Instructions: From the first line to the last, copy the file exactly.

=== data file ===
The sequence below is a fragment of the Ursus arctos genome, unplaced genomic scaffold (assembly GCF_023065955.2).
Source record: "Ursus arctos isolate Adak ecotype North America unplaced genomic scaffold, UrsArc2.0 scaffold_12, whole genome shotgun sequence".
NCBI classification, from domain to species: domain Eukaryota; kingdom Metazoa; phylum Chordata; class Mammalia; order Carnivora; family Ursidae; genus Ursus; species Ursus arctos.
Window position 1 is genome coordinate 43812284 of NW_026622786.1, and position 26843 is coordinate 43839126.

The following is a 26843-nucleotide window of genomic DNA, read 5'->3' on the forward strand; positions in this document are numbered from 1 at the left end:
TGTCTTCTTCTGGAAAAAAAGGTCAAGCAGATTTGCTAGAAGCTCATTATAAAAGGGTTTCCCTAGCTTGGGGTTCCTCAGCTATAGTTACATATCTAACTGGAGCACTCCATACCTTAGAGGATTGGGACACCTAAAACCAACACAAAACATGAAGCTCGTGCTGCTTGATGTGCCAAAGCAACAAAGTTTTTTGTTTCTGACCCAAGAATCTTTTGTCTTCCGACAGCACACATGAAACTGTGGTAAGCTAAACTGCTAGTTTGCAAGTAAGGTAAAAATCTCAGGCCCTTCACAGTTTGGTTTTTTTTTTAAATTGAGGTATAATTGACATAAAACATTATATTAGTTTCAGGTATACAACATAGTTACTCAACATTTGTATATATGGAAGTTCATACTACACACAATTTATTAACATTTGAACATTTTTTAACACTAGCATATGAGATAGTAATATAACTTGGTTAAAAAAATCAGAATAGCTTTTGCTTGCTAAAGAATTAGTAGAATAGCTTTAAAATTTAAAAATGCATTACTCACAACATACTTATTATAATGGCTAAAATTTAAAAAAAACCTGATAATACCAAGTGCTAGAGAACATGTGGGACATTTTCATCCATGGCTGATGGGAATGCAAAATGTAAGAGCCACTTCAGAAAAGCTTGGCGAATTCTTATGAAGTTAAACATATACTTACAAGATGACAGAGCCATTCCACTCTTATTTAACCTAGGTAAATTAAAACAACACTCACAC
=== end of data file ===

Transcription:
The sequence below is a fragment of the Ursus arctos genome, unplaced genomic scaffold (assembly GCF_023065955.2).
Source record: "Ursus arctos isolate Adak ecotype North America unplaced genomic scaffold, UrsArc2.0 scaffold_12, whole genome shotgun sequence".
NCBI classification, from domain to species: domain Eukaryota; kingdom Metazoa; phylum Chordata; class Mammalia; order Carnivora; family Ursidae; genus Ursus; species Ursus arctos.
Window position 1 is genome coordinate 43812284 of NW_026622786.1, and position 26843 is coordinate 43839126.

The following is a 26843-nucleotide window of genomic DNA, read 5'->3' on the forward strand; positions in this document are numbered from 1 at the left end:
TGTCTTCTTCTGGAAAAAAAGGTCAAGCAGATTTGCTAGAAGCTCATTATAAAAGGGTTTCCCTAGCTTGGGGTTCCTCAGCTATAGTTACATATCTAACTGGAGCACTCCATACCTTAGAGGATTGGGACACCTAAAACCAACACAAAACATGAAGCTCGTGCTGCTTGATGTGCCAAAGCAACAAAGTTTTTTGTTTCTGACCCAAGAATCTTTTGTCTTCCGACAGCACACATGAAACTGTGGTAAGCTAAACTGCTAGTTTGCAAGTAAGGTAAAAATCTCAGGCCCTTCACAGTTTGGTTTTTTTTTTAAATTGAGGTATAATTGACATAAAACATTATATTAGTTTCAGGTATACAACATAGTTACTCAACATTTGTATATATGGAAGTTCATACTACACACAATTTATTAACATTTGAACATTTTTTAACACTAGCATATGAGATAGTAATATAACTTGGTTAAAAAAATCAGAATAGCTTTTGCTTGCTAAAGAATTAGTAGAATAGCTTTAAAATTTAAAAATGCATTACTCACAACATACTTATTATAATGGCTAAAATTTAAAAAAAACCTGATAATACCAAGTGCTAGAGAACATGTGGGACATTTTCATCCATGGCTGATGGGAATGCAAAATGTAAGAGCCACTTCAGAAAAGCTTGGCGAATTCTTATGAAGTTAAACATATACTTACAAGATGACAGAGCCATTCCACTCTTATTTAACCTAGGTAAATTAAAACAACACTCACAC